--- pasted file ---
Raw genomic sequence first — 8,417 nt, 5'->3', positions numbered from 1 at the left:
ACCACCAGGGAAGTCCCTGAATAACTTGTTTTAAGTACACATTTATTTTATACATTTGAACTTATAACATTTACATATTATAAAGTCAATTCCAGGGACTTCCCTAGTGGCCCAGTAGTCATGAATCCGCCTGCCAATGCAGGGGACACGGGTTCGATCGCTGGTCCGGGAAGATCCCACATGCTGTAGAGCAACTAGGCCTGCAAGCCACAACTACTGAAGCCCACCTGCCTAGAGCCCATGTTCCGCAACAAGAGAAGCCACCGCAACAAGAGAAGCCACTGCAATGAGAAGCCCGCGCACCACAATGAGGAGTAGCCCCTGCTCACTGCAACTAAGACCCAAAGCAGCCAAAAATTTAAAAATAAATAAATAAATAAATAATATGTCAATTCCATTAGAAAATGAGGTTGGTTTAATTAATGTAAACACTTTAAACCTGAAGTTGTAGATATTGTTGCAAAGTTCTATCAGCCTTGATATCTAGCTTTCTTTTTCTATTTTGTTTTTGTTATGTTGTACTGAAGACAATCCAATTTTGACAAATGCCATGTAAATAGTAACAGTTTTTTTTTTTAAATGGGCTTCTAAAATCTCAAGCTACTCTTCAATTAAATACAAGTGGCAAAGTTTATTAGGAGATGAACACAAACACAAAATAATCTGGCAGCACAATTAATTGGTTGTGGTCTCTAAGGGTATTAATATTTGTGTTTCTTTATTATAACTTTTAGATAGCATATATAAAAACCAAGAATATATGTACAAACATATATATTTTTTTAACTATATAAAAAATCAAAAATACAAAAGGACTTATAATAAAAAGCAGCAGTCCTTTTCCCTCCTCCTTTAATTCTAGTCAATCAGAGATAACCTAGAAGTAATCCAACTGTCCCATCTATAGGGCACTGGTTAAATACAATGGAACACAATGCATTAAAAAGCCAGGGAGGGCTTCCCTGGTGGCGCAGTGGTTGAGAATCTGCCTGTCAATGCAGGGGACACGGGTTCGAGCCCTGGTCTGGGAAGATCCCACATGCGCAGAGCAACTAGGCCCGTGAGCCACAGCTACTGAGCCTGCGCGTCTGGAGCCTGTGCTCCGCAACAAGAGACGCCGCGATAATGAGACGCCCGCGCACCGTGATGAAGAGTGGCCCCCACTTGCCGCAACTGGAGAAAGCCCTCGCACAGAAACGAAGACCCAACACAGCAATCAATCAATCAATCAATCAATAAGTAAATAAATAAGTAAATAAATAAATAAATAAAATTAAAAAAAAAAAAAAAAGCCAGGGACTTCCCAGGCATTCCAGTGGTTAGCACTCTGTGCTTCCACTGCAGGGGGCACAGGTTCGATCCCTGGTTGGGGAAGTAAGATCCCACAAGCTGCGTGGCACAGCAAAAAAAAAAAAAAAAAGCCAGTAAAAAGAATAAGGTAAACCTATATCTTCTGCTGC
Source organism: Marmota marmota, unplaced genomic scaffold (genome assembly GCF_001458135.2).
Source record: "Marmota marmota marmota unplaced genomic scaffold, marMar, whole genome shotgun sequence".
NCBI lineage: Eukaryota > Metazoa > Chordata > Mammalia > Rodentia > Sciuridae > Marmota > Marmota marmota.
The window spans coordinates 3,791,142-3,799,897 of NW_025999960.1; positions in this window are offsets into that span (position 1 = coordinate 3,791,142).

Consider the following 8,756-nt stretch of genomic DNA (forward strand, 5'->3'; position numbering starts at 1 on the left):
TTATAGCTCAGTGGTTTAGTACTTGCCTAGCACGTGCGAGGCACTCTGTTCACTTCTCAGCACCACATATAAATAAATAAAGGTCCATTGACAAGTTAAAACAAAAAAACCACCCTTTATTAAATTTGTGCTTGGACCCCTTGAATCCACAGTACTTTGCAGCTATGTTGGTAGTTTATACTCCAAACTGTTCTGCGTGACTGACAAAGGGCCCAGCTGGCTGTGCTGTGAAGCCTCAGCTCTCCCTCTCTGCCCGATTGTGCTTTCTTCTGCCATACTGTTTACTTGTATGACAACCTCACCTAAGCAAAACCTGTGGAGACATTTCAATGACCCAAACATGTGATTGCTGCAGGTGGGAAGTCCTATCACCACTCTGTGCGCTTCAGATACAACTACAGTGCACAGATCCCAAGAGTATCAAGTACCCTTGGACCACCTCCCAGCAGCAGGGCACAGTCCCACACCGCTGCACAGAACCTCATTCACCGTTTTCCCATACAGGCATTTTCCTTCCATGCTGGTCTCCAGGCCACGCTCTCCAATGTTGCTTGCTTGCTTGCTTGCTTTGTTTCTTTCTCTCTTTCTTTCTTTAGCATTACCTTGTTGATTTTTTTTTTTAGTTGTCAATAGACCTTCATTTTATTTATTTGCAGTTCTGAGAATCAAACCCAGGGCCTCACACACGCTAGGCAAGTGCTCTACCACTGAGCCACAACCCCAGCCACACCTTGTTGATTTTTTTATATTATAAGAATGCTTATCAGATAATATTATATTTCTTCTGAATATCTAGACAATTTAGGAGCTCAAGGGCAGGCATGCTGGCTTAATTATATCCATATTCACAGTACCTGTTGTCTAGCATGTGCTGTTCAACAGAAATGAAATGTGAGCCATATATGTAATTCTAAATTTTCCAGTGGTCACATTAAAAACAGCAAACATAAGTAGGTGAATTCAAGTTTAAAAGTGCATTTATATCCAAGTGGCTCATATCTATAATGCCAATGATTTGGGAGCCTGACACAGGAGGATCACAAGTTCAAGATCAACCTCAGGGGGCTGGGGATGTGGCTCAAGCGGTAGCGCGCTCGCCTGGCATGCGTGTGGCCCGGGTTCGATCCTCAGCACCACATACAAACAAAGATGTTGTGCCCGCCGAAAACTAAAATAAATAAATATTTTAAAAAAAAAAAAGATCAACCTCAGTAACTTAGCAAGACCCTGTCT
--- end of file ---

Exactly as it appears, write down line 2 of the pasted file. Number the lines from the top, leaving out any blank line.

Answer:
ACCACCAGGGAAGTCCCTGAATAACTTGTTTTAAGTACACATTTATTTTATACATTTGAACTTATAACATTTACATATTATAAAGTCAATTCCAGGGACTTCCCTAGTGGCCCAGTAGTCATGAATCCGCCTGCCAATGCAGGGGACACGGGTTCGATCGCTGGTCCGGGAAGATCCCACATGCTGTAGAGCAACTAGGCCTGCAAGCCACAACTACTGAAGCCCACCTGCCTAGAGCCCATGTTCCGCAACAAGAGAAGCCACCGCAACAAGAGAAGCCACTGCAATGAGAAGCCCGCGCACCACAATGAGGAGTAGCCCCTGCTCACTGCAACTAAGACCCAAAGCAGCCAAAAATTTAAAAATAAATAAATAAATAAATAATATGTCAATTCCATTAGAAAATGAGGTTGGTTTAATTAATGTAAACACTTTAAACCTGAAGTTGTAGATATTGTTGCAAAGTTCTATCAGCCTTGATATCTAGCTTTCTTTTTCTATTTTGTTTTTGTTATGTTGTACTGAAGACAATCCAATTTTGACAAATGCCATGTAAATAGTAACAGTTTTTTTTTTTAAATGGGCTTCTAAAATCTCAAGCTACTCTTCAATTAAATACAAGTGGCAAAGTTTATTAGGAGATGAACACAAACACAAAATAATCTGGCAGCACAATTAATTGGTTGTGGTCTCTAAGGGTATTAATATTTGTGTTTCTTTATTATAACTTTTAGATAGCATATATAAAAACCAAGAATATATGTACAAACATATATATTTTTTTAACTATATAAAAAATCAAAAATACAAAAGGACTTATAATAAAAAGCAGCAGTCCTTTTCCCTCCTCCTTTAATTCTAGTCAATCAGAGATAACCTAGAAGTAATCCAACTGTCCCATCTATAGGGCACTGGTTAAATACAATGGAACACAATGCATTAAAAAGCCAGGGAGGGCTTCCCTGGTGGCGCAGTGGTTGAGAATCTGCCTGTCAATGCAGGGGACACGGGTTCGAGCCCTGGTCTGGGAAGATCCCACATGCGCAGAGCAACTAGGCCCGTGAGCCACAGCTACTGAGCCTGCGCGTCTGGAGCCTGTGCTCCGCAACAAGAGACGCCGCGATAATGAGACGCCCGCGCACCGTGATGAAGAGTGGCCCCCACTTGCCGCAACTGGAGAAAGCCCTCGCACAGAAACGAAGACCCAACACAGCAATCAATCAATCAATCAATCAATAAGTAAATAAATAAGTAAATAAATAAATAAATAAAATTAAAAAAAAAAAAAAAAGCCAGGGACTTCCCAGGCATTCCAGTGGTTAGCACTCTGTGCTTCCACTGCAGGGGGCACAGGTTCGATCCCTGGTTGGGGAAGTAAGATCCCACAAGCTGCGTGGCACAGCAAAAAAAAAAAAAAAAAGCCAGTAAAAAGAATAAGGTAAACCTATATCTTCTGCTGC